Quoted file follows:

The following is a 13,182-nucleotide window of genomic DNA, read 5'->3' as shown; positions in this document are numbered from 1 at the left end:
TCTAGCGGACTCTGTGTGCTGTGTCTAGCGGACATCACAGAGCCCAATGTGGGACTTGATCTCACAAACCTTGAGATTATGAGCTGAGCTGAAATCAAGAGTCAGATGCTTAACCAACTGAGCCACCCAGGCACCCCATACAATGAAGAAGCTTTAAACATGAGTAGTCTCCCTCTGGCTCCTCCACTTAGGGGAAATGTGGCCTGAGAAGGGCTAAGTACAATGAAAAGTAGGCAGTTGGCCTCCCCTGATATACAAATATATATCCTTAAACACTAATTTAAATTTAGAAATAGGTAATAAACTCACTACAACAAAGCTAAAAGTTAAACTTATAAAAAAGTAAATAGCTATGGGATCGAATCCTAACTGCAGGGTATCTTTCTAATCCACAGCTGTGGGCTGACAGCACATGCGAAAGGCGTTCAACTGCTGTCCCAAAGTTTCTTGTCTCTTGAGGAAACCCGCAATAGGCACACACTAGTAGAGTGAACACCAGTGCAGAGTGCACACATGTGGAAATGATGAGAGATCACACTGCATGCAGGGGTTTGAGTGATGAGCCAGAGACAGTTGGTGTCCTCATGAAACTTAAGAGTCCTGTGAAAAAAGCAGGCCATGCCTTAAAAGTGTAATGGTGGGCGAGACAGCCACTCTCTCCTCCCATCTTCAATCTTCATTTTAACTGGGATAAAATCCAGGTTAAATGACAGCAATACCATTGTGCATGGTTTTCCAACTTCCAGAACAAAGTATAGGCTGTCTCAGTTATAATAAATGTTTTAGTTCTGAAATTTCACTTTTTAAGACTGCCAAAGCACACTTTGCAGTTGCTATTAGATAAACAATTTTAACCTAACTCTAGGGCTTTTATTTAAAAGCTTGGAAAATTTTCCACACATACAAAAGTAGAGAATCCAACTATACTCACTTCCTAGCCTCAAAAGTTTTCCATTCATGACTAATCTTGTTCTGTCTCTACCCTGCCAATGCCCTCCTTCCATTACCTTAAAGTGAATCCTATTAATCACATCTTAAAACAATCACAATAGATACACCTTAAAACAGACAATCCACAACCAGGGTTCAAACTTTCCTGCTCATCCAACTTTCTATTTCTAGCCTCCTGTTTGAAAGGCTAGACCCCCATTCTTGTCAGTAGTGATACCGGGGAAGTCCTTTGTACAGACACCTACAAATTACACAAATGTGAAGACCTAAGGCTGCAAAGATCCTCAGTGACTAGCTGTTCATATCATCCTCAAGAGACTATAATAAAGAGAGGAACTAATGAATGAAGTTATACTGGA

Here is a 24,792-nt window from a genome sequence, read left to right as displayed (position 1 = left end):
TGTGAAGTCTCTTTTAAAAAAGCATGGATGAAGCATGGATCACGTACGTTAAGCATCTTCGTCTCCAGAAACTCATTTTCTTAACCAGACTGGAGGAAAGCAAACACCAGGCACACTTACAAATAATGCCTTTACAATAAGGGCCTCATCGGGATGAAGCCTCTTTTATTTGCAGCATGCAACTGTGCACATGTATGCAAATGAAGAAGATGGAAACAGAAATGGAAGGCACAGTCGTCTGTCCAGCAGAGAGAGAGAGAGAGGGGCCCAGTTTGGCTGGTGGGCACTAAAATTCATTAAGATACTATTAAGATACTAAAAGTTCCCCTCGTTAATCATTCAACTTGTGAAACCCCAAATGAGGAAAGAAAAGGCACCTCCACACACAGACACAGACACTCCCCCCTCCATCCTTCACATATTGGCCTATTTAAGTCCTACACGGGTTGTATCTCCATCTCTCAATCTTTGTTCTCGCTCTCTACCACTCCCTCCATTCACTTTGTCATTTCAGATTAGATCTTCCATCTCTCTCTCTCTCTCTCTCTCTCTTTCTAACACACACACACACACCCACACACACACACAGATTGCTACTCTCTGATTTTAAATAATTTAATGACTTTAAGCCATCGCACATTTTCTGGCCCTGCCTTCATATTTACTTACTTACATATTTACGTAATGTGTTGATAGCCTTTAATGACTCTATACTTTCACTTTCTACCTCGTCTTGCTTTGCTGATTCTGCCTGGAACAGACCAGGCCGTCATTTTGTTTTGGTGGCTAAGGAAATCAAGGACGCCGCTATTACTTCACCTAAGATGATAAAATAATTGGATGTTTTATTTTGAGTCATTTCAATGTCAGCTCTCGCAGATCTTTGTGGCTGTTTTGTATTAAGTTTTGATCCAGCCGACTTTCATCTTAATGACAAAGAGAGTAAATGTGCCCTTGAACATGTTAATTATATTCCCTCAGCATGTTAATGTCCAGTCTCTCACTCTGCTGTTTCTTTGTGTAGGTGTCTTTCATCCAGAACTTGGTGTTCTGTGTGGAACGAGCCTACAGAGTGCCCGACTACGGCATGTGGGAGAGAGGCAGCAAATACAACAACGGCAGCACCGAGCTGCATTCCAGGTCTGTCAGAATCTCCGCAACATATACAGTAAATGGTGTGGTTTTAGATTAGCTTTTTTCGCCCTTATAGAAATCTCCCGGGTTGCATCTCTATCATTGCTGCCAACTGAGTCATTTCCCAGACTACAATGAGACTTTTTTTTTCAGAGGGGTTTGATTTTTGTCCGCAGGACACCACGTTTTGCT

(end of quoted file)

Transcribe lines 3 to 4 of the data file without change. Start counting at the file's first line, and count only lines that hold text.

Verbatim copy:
Here is a 24,792-nt window from a genome sequence, read left to right as displayed (position 1 = left end):
TGTGAAGTCTCTTTTAAAAAAGCATGGATGAAGCATGGATCACGTACGTTAAGCATCTTCGTCTCCAGAAACTCATTTTCTTAACCAGACTGGAGGAAAGCAAACACCAGGCACACTTACAAATAATGCCTTTACAATAAGGGCCTCATCGGGATGAAGCCTCTTTTATTTGCAGCATGCAACTGTGCACATGTATGCAAATGAAGAAGATGGAAACAGAAATGGAAGGCACAGTCGTCTGTCCAGCAGAGAGAGAGAGAGAGGGGCCCAGTTTGGCTGGTGGGCACTAAAATTCATTAAGATACTATTAAGATACTAAAAGTTCCCCTCGTTAATCATTCAACTTGTGAAACCCCAAATGAGGAAAGAAAAGGCACCTCCACACACAGACACAGACACTCCCCCCTCCATCCTTCACATATTGGCCTATTTAAGTCCTACACGGGTTGTATCTCCATCTCTCAATCTTTGTTCTCGCTCTCTACCACTCCCTCCATTCACTTTGTCATTTCAGATTAGATCTTCCATCTCTCTCTCTCTCTCTCTCTCTCTTTCTAACACACACACACACACCCACACACACACACAGATTGCTACTCTCTGATTTTAAATAATTTAATGACTTTAAGCCATCGCACATTTTCTGGCCCTGCCTTCATATTTACTTACTTACATATTTACGTAATGTGTTGATAGCCTTTAATGACTCTATACTTTCACTTTCTACCTCGTCTTGCTTTGCTGATTCTGCCTGGAACAGACCAGGCCGTCATTTTGTTTTGGTGGCTAAGGAAATCAAGGACGCCGCTATTACTTCACCTAAGATGATAAAATAATTGGATGTTTTATTTTGAGTCATTTCAATGTCAGCTCTCGCAGATCTTTGTGGCTGTTTTGTATTAAGTTTTGATCCAGCCGACTTTCATCTTAATGACAAAGAGAGTAAATGTGCCCTTGAACATGTTAATTATATTCCCTCAGCATGTTAATGTCCAGTCTCTCACTCTGCTGTTTCTTTGTGTAGGTGTCTTTCATCCAGAACTTGGTGTTCTGTGTGGAACGAGCCTACAGAGTGCCCGACTACGGCATGTGGGAGAGAGGCAGCAAATACAACAACGGCAGCACCGAGCTGCATTCCAGGTCTGTCAGAATCTCCGCAACATATACAGTAAATGGTGTGGTTTTAGATTAGCTTTTTTCGCCCTTATAGAAATCTCCCGGGTTGCATCTCTATCATTGCTGCCAACTGAGTCATTTCCCAGACTACAATGAGACTTTTTTTTTCAGAGGGGTTTGATTTTTGTCCGCAGGACACCACGTTTTGCT